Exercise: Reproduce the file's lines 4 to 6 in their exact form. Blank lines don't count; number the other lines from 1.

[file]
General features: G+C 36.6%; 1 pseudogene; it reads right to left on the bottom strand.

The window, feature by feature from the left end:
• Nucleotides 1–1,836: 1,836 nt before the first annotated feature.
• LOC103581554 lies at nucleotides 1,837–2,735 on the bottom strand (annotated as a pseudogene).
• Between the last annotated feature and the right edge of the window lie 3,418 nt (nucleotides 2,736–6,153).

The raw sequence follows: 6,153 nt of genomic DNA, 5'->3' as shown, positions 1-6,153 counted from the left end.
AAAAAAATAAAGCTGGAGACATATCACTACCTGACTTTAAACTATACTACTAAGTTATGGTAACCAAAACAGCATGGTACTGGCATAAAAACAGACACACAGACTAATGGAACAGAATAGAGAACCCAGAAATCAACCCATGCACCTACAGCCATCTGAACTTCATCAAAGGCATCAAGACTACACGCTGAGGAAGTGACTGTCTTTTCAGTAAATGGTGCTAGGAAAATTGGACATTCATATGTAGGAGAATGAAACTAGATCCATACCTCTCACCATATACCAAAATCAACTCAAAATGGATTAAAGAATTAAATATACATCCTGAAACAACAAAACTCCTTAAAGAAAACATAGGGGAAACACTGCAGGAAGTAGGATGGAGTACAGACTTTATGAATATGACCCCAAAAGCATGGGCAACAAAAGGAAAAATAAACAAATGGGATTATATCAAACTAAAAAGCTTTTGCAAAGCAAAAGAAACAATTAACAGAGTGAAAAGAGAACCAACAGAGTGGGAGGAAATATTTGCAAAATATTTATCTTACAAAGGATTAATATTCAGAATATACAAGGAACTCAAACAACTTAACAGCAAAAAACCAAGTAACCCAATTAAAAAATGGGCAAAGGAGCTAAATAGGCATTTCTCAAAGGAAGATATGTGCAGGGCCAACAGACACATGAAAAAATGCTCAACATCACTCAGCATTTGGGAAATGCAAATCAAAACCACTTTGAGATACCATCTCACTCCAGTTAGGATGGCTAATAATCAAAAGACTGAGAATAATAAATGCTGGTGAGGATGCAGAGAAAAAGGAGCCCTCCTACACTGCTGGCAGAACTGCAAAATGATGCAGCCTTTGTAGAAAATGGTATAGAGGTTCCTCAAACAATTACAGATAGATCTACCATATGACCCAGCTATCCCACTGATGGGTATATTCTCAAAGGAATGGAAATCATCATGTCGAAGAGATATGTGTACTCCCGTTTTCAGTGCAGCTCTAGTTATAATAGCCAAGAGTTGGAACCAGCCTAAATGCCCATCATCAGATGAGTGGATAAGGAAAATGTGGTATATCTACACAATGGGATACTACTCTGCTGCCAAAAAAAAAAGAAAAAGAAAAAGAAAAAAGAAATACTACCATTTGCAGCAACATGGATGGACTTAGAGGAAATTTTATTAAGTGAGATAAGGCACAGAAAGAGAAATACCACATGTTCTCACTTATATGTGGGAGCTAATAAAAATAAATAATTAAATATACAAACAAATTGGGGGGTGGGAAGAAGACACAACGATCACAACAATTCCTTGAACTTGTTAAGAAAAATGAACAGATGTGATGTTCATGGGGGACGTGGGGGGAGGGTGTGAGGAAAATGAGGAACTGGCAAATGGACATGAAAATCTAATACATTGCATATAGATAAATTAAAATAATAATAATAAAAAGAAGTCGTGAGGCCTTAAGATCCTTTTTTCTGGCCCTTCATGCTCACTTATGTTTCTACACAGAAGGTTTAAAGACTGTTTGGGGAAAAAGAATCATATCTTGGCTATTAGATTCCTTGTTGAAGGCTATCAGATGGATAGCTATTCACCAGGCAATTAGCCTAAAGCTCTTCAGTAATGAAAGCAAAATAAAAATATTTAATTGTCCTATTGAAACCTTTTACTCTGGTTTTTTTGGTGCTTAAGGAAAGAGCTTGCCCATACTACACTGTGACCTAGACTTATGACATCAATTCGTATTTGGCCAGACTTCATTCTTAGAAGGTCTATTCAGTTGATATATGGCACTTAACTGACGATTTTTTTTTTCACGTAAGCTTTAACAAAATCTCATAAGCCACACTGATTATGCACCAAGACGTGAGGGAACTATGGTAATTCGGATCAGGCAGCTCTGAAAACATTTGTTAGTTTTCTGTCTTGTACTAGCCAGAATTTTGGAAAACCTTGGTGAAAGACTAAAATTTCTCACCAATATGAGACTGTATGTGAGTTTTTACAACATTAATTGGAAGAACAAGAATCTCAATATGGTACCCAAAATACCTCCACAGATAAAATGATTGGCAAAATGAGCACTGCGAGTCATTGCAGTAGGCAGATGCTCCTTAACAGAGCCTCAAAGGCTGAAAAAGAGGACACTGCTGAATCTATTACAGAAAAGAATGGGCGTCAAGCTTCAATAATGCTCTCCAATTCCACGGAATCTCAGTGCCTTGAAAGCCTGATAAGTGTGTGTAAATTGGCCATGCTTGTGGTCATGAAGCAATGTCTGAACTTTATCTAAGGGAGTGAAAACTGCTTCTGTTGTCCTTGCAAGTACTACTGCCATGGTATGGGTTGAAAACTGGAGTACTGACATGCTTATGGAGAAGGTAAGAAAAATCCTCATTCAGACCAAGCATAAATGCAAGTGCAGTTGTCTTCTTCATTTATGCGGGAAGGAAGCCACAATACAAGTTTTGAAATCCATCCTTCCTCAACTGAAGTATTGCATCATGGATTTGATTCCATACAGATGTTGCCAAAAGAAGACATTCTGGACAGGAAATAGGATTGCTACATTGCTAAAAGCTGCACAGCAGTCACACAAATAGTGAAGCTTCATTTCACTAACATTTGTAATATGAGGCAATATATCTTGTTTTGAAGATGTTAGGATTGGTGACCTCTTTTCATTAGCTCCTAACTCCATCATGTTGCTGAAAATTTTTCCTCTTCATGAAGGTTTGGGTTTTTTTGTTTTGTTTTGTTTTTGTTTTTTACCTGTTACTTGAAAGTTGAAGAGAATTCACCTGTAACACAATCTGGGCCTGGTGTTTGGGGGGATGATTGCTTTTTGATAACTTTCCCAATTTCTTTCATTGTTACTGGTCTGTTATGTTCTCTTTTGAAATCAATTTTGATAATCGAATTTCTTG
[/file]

• LOC103581554 lies at nucleotides 1,837–2,735 on the bottom strand (annotated as a pseudogene).
• Between the last annotated feature and the right edge of the window lie 3,418 nt (nucleotides 2,736–6,153).

The raw sequence follows: 6,153 nt of genomic DNA, 5'->3' as shown, positions 1-6,153 counted from the left end.